computation of projection operators and inner products (Section II).

Note that any qubit jin a stabilizer state is either in a |0i(|1i)

state or in an unbiased superposition of both. The former case is

called a deterministic outcome and the latter a random outcome.

7Since Qi|ψi=|ψi, the resulting state U|ψiis stabilized by UQiU†because

(UQiU†)U|ψi=U Qi|ψi=U|ψi.

TABLE II

CON JUG ATIO N OF PAUL I-G ROU P EL EM ENT S BY S TABI LI ZE R GATE S [11].

FOR C NOT ,SUBSCRIPT 1I ND IC ATES T HE CO NT ROL A ND 2TH E TAR GET.

GATE INP UT OUT PUT

X Z

H Y -Y

Z X

X Y

P Y -X

Z Z

GATE INP UT OUTPUT

CN OT

I1X2I1X2

X1I2X1X2

I1Y2Z1Y2

Y1I2Y1X2

I1Z2Z1Z2

Z1I2Z1I2

(a) (b)

Fig. 2. (a) Stabilizer-matrix structure for basis states. (b) Row-echelon form

for stabilizer matrices. The X-block contains a minimal set of generators with

X/Yliterals. Generators with Zand Iliterals only appear in the Z-block.

We can tell these cases apart in Θ(n)time by searching for Xor

Yliterals in the jth column of M. If such literals are found, the

qubit must be in a superposition and the outcome is random with

equal probability (p(0) = p(1) = .5); otherwise the outcome is

deterministic (p(0) = 1 or p(1) = 1).

Randomized-outcome case: one ﬂips an unbiased coin to decide the

outcome and then updates Mto make it consistent with the outcome

obtained. Since we might have to examine Min its entirety, the

runtime is O(n2).

Deterministic-outcome case: no updates to Mare necessary but

we need to ﬁgure out whether the qubit is in the |0ior |1istate, i.e.,

whether the qubit is stabilized by Zor -Z. One approach is to perform

Gaussian elimination (GE) to put Min row-echelon form. This

removes redundant literals from Mand makes it possible to identify

the row containing a Zin its jth position and I’s everywhere else.

The ±phase of such a row decides the outcome of the measurement.

Since this is a GE-based approach, it takes O(n3)time in practice.

The work in [1] improved the runtime of deterministic measure-

ments by doubling the size of Mto include ndestabilizer generators.

Such destabilizer generators help identify exactly which row multi-

plications to compute in order to decide the measurement outcome.

This approach avoids GE and thus deterministic measurements are

computed in O(n2)time.

III. SIMULATION OF QUAN TU M CIRCUITS

USING STABILIZER FRAMES

The stabilizer gates by themselves do not form a universal set for

quantum computation [1], [11]. However, the Hadamard and Toffoli

(T OF ) gates do [2]. Thus, it sufﬁces to show how to simulate the

Toffoli gate using the stabilizer formalism in order to make our gate

set universal. To accomplish this, we represent arbitrary quantum

states as superpositions of stabilizer states. For example, recall from

Section II-B that the computational basis states are stabilizer states.

Thus, any one-qubit state |ψi=α1|0i+α2|1iis a superposition of

the two stabilizer states |0iand |1i. Observe that, if |ψiis unbiased,

i.e., |α1|2=|α2|2, it can represented using a single stabilizer state

instead of two (up to a global phase). The key idea behind our

technique is to identify and compress large unbiased superpositions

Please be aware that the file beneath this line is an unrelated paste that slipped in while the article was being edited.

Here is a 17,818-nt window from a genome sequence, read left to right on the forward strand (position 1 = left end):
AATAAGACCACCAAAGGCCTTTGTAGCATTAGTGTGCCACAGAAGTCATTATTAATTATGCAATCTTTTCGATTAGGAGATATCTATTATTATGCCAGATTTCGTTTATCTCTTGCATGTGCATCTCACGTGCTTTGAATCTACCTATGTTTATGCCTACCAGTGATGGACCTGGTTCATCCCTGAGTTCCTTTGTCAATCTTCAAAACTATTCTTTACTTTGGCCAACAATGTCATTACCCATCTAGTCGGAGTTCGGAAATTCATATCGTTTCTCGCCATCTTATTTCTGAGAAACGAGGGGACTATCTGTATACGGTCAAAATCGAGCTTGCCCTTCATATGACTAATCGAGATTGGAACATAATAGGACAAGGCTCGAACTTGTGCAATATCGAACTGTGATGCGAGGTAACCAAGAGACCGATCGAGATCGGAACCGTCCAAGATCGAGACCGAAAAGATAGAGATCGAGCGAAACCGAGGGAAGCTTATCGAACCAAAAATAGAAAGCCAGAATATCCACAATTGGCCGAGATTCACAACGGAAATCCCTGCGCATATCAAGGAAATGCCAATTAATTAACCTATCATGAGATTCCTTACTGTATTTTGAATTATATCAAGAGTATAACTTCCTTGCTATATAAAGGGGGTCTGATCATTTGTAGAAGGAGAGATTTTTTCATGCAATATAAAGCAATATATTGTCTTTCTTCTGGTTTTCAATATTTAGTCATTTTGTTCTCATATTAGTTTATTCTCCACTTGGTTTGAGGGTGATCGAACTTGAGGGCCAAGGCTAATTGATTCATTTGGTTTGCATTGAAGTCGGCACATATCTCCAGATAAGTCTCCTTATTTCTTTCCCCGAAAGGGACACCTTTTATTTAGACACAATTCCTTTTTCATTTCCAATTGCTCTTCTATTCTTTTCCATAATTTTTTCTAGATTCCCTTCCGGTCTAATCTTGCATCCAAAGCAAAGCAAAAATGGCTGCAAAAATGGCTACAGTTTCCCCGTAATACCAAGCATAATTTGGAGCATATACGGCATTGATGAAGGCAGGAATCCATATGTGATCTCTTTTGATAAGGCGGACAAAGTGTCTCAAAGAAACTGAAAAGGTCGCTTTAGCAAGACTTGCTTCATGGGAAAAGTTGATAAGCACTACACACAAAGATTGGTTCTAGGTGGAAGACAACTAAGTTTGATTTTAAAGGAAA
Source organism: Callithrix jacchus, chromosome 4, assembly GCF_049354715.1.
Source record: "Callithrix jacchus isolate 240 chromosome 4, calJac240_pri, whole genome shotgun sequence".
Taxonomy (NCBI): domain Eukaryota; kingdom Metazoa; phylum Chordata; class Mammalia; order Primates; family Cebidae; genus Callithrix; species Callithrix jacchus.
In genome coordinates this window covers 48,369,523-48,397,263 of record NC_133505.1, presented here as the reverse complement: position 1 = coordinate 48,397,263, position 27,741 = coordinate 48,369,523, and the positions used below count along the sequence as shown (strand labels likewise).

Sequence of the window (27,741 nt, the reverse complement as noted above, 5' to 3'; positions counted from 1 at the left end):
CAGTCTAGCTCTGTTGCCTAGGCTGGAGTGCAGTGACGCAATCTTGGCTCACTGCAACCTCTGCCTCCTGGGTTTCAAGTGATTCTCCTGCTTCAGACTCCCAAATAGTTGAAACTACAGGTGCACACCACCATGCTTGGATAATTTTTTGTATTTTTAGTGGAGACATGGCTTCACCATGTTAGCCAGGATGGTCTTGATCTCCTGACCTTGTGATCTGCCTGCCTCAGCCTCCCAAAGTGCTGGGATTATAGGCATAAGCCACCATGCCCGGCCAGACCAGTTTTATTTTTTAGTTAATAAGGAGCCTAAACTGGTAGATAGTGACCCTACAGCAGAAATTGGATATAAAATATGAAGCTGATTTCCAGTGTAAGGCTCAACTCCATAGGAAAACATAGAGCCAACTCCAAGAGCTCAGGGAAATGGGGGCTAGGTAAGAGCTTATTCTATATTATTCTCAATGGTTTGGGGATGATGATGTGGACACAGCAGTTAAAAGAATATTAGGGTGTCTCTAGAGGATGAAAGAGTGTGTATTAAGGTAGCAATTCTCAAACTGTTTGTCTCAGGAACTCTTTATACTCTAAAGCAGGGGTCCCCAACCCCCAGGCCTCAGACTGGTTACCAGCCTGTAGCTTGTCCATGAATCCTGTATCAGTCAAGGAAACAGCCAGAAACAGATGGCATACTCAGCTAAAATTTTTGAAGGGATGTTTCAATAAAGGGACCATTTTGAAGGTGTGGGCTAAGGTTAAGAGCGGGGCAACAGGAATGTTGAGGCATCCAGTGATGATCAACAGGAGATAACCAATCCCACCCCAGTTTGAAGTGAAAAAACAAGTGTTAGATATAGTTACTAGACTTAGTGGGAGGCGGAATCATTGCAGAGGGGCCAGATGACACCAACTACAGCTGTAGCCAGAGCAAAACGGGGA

on the ﬂy during simulation to reduce resource requirements.

Stabilizer frames. Suppose |ψiis an n-qubit stabilizer state and we

want to simulate the action of T OFc1c2t, where c1and c2are the

control qubits, and tis the target. First, we decompose |ψiinto all

four of its double cofactors (Section II) over the control qubits,

|ψi= (|ψc1c2=00i+|ψc1c2=01 i+|ψc1c2=10i+|ψc1c2=11 i)/2

which is an unbiased superposition of orthogonal states. Since |ψi

is a stabilizer state and the cofactors are obtained by performing

measurements on |ψi, each |ψc1c2iis computed in O(n2)time

(Section II-B). We compute the action of the Toffoli as,

T OFc1c2t|ψi= ( |ψc1c2=00 i+|ψc1c2=01i

+|ψc1c2=10i+Xt|ψc1c2=11 i)/2

Fig. 3. Simulation of the Toffoli gate using a superposition of stabilizer states.

Amplitudes are omitted for clarity. The Xgate is applied to the third qubit

of the |ψc1c2=11icofactor. The (±)-phase vectors are shown as prepended

columns to the corresponding stabilizer matrices.

where Xtis the Pauli gate (NOT) acting on target t. Each |ψc1c2i

is represented by the same M, but with a different permutation of

leading row phases as shown in Figure 3. Thus, one can represent the

orthogonal stabilizer-state superpositions that arise when simulating

Toffoli gates by a stabilizer frame Fconsisting of (i) a stabilizer

matrix Mand (ii) a set of kdistinct leading (±)-phase vectors.

Each phase vector in the frame represents a distinct state in the

superposition. Additionally, one maintains a vector a= (a1,...,ak)

of the amplitudes associated with the states (phase vectors) in the

superposition, e.g., a= (.5, .5, .5, .5) in Figure 3. Controlled-phase

gates R(α)ct can also be simulated using stabilizer frames. This gate

applies a phase-shift factor of eiα if both the control qubit cand target

qubit tare set. Thus, we compute the action of R(α)ct as,

R(α)ct |ψi= ( |ψct=00 i+|ψct=01i+|ψct=10 i+eiα |ψct=11i)/2

Observe that, in contrast to T OF gates, controlled-R(α)gates

produce biased superpositions. The Hadamard and controlled-R(α)

gates are used to implement the quantum Fourier transform circuit,

which plays a key role in Shor’s factoring algorithm.

A. Frame-based Simulation

We now discuss how to manipulate a stabilizer frame Fin order

to simulate generic quantum circuits with both stabilizer and non-

stabilizer gates. To simulate stabilizer gates, we ﬁrst update the

stabilizer matrix Massociated with Fas per Section II-B. Then,

we iterate over the phase vectors in Fand update each accordingly

(Table II). Thus, this operation takes O(nk)time for a superposition

with kstates. To simulate a non-stabilizer gate, we ﬁrst update